16. Blanco-Melo, D.; Nilsson-Payant, B.E.; Liu, W.C.; Uhl, S.; Hoagland, D.; Moller, R.; Jordan, T.X.; Oishi, K.; Panis, M.; Sachs, D.; et al. Imbalanced Host Response to SARS-CoV-2 Drives Development of COVID-19. Cell 2020, 181, 1036-1045 e1039, doi:10.1016/j.cell.2020.04.026.

  17. Banerjee, A.K.; Blanco, M.R.; Bruce, E.A.; Honson, D.D.; Chen, L.M.; Chow, A.; Bhat, P.; Ollikainen, N.; Quinodoz, S.A.; Loney, C.; et al. SARS-CoV-2 Disrupts Splicing, Translation, and Protein Trafficking to Suppress Host Defenses. Cell 2020, 183, 1325-1339 e1321, doi:10.1016/j.cell.2020.10.004.

  18. Gordon, D.E.; Jang, G.M.; Bouhaddou, M.; Xu, J.; Obernier, K.; White, K.M.; O'Meara, M.J.; Rezelj, V.V.; Guo, J.Z.; Swaney, D.L.; et al. A SARS-CoV-2 protein interaction map reveals targets for drug repurposing. Nature 2020, 583, 459-468, doi:10.1038/s41586-020-2286-9.

  19. Xia, H.; Cao, Z.; Xie, X.; Zhang, X.; Chen, J.Y.; Wang, H.; Menachery, V.D.; Rajsbaum, R.; Shi, P.Y. Evasion of Type I Interferon by SARS-CoV-2. Cell Rep 2020, 33, 108234, doi:10.1016/j.celrep.2020.108234.

  20. Java, A.; Apicelli, A.J.; Liszewski, M.K.; Coler-Reilly, A.; Atkinson, J.P.; Kim, A.H.; Kulkarni, H.S. The complement system in COVID-19: friend and foe? JCI Insight 2020, 5, doi:10.1172/jci.insight.140711.

  21. Gralinski, L.E.; Sheahan, T.P.; Morrison, T.E.; Menachery, V.D.; Jensen, K.; Leist, S.R.; Whitmore, A.; Heise, M.T.; Baric, R.S. Complement Activation Contributes to Severe Acute Respiratory Syndrome Coronavirus Pathogenesis. mBio 2018, 9, doi:10.1128/mBio.01753-18.

  22. Jiang, Y.; Zhao, G.; Song, N.; Li, P.; Chen, Y.; Guo, Y.; Li, J.; Du, L.; Jiang, S.; Guo, R.; et al. Blockade of the C5a-C5aR axis alleviates lung damage in hDPP4-transgenic mice infected with MERS-CoV. Emerg Microbes Infect 2018, 7, 77, doi:10.1038/s41426-018-0063-8.

  23. Gao, T.; Hu, M.; Zhang, X.; Li, H.; Zhu, L.; Liu, H.; Dong, Q.; Zhang, Z.; Wang, Z.; Hu, Y.; et al. Highly pathogenic coronavirus N protein aggravates lung injury by MASP-2-mediated complement over-activation. medRxiv 2020, 2020.2003.2029.20041962, doi:10.1101/2020.03.29.20041962.

  24. Ramlall, V.; Thangaraj, P.M.; Meydan, C.; Foox, J.; Butler, D.; Kim, J.; May, B.; De Freitas, J.K.; Glicksberg, B.S.; Mason, C.E.; et al. Immune complement and coagulation dysfunction in adverse outcomes of SARS-CoV-2 infection. Nat Med 2020, 26, 1609-1615, doi:10.1038/s41591-020-1021-2.

  25. Cugno, M.; Meroni, P.L.; Gualtierotti, R.; Griffini, S.; Grovetti, E.; Torri, A.; Panigada, M.; Aliberti, S.; Blasi, F.; Tedesco, F.; et al. Complement activation in patients with COVID-19: A novel therapeutic target. J Allergy Clin Immunol 2020, 146, 215-217, doi:10.1016/j.jaci.2020.05.006.

  26. Magro, C.; Mulvey, J.J.; Berlin, D.; Nuovo, G.; Salvatore, S.; Harp, J.; Baxter-Stoltzfus, A.; Laurence, J. Complement associated microvascular injury and thrombosis in the pathogenesis of severe COVID-19 infection: A report of five cases. Transl Res 2020, 220, 1-13, doi:10.1016/j.trsl.2020.04.007.

  27. Barnes, B.J.; Adrover, J.M.; Baxter-Stoltzfus, A.; Borczuk, A.; Cools-Lartigue, J.; Crawford, J.M.; Dassler-Plenker, J.; Guerci, P.; Huynh, C.; Knight, J.S.; et al. Targeting potential drivers of COVID-19: Neutrophil extracellular traps. J Exp Med 2020, 217, doi:10.1084/jem.20200652.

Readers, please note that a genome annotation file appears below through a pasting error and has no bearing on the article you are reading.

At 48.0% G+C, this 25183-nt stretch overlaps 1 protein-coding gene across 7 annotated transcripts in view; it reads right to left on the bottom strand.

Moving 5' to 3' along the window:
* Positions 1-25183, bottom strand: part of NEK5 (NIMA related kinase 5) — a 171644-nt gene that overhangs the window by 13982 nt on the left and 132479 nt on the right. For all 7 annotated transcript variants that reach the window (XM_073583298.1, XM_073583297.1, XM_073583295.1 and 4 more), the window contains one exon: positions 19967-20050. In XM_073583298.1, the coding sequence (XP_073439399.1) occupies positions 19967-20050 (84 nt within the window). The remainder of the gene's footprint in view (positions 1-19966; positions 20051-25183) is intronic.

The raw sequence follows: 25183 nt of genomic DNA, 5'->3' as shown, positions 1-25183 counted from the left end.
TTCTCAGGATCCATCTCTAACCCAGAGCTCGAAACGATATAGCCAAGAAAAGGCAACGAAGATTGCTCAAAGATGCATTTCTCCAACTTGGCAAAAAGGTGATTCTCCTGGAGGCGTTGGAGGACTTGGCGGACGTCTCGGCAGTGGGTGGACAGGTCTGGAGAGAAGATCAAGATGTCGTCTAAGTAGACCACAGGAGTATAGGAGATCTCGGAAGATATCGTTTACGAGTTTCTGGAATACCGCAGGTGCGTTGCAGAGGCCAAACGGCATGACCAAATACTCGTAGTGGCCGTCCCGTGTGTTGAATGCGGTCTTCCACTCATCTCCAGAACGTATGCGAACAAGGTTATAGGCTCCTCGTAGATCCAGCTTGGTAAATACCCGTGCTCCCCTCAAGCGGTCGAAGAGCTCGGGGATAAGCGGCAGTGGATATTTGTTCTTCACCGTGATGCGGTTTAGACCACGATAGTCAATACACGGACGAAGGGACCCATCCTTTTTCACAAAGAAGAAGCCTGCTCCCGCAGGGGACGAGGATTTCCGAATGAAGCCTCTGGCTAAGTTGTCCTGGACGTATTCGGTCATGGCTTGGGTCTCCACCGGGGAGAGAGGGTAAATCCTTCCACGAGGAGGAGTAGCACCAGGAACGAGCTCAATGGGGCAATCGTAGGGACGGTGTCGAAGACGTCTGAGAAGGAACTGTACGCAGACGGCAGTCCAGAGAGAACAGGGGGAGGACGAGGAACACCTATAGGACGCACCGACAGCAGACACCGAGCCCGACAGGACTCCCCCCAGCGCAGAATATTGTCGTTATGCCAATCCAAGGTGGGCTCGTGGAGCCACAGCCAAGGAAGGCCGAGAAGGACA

28. Liu, J.; Liu, Y.; Xiang, P.; Pu, L.; Xiong, H.; Li, C.; Zhang, M.; Tan, J.; Xu, Y.; Song, R.; et al. Neutrophil-to-lymphocyte ratio predicts critical illness patients with 2019 coronavirus disease in the early stage. J Transl Med 2020, 18, 206, doi:10.1186/s12967-020-02374-0.

  29. de Bont, C.M.; Boelens, W.C.; Pruijn, G.J.M. NETosis, complement, and coagulation: a triangular relationship. Cell Mol Immunol 2019, 16, 19-27, doi:10.1038/s41423-018-0024-0.

  30. Huang, C.; Wang, Y.; Li, X.; Ren, L.; Zhao, J.; Hu, Y.; Zhang, L.; Fan, G.; Xu, J.; Gu, X.; et al. Clinical features of patients infected with 2019 novel coronavirus in Wuhan, China. Lancet 2020, 395, 497-506, doi:10.1016/S0140-6736(20)30183-5.

  31. Karki, R.; Sharma, B.R.; Tuladhar, S.; Williams, E.P.; Zalduondo, L.; Samir, P.; Zheng, M.; Sundaram, B.; Banoth, B.; Malireddi, R.K.S.; et al. Synergism of TNF-alpha and IFN-gamma Triggers Inflammatory Cell Death, Tissue Damage, and Mortality in SARS-CoV-2 Infection and Cytokine Shock Syndromes. Cell 2021, 184, 149-168 e117, doi:10.1016/j.cell.2020.11.025.

  32. Ackermann, M.; Verleden, S.E.; Kuehnel, M.; Haverich, A.; Welte, T.; Laenger, F.; Vanstapel, A.; Werlein, C.; Stark, H.; Tzankov, A.; et al. Pulmonary Vascular Endothelialitis, Thrombosis, and Angiogenesis in Covid-19. N Engl J Med 2020, 383, 120-128, doi:10.1056/NEJMoa2015432.

  33. Wang, X.; Sahu, K.K.; Cerny, J. Coagulopathy, endothelial dysfunction, thrombotic microangiopathy and complement activation: potential role of complement system inhibition in COVID-19. J Thromb Thrombolysis 2021, 51, 657-662, doi:10.1007/s11239-020-02297-z.

  34. Triggle, C.R.; Bansal, D.; Ding, H.; Islam, M.M.; Farag, E.; Hadi, H.A.; Sultan, A.A. A Comprehensive Review of Viral Characteristics, Transmission, Pathophysiology, Immune Response, and Management of SARS-CoV-2 and COVID-19 as a Basis for Controlling the Pandemic. Front Immunol 2021, 12, 631139, doi:10.3389/fimmu.2021.631139.

  35. Kurahashi, Y.; Sutandhio, S.; Furukawa, K.; Tjan, L.H.; Iwata, S.; Sano, S.; Tohma, Y.; Ohkita, H.; Nakamura, S.; Nishimura, M.; et al. Cross-Neutralizing Breadth and Longevity Against SARS-CoV-2 Variants After Infections. Front Immunol 2022, 13, 773652, doi:10.3389/fimmu.2022.773652.